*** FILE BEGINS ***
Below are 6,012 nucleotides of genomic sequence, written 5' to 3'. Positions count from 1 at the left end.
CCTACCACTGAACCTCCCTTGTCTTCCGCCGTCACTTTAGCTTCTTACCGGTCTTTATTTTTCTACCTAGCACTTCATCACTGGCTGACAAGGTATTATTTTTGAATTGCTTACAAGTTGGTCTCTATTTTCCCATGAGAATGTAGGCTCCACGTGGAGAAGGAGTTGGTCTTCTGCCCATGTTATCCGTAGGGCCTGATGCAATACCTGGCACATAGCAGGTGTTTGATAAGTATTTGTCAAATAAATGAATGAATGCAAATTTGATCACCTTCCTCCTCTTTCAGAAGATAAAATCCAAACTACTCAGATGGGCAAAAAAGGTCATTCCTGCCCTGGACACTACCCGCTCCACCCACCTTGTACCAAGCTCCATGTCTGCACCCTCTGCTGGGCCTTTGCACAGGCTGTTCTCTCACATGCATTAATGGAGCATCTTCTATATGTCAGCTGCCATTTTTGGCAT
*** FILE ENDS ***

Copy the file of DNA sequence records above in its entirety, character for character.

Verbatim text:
Below are 6,012 nucleotides of genomic sequence, written 5' to 3'. Positions count from 1 at the left end.
CCTACCACTGAACCTCCCTTGTCTTCCGCCGTCACTTTAGCTTCTTACCGGTCTTTATTTTTCTACCTAGCACTTCATCACTGGCTGACAAGGTATTATTTTTGAATTGCTTACAAGTTGGTCTCTATTTTCCCATGAGAATGTAGGCTCCACGTGGAGAAGGAGTTGGTCTTCTGCCCATGTTATCCGTAGGGCCTGATGCAATACCTGGCACATAGCAGGTGTTTGATAAGTATTTGTCAAATAAATGAATGAATGCAAATTTGATCACCTTCCTCCTCTTTCAGAAGATAAAATCCAAACTACTCAGATGGGCAAAAAAGGTCATTCCTGCCCTGGACACTACCCGCTCCACCCACCTTGTACCAAGCTCCATGTCTGCACCCTCTGCTGGGCCTTTGCACAGGCTGTTCTCTCACATGCATTAATGGAGCATCTTCTATATGTCAGCTGCCATTTTTGGCAT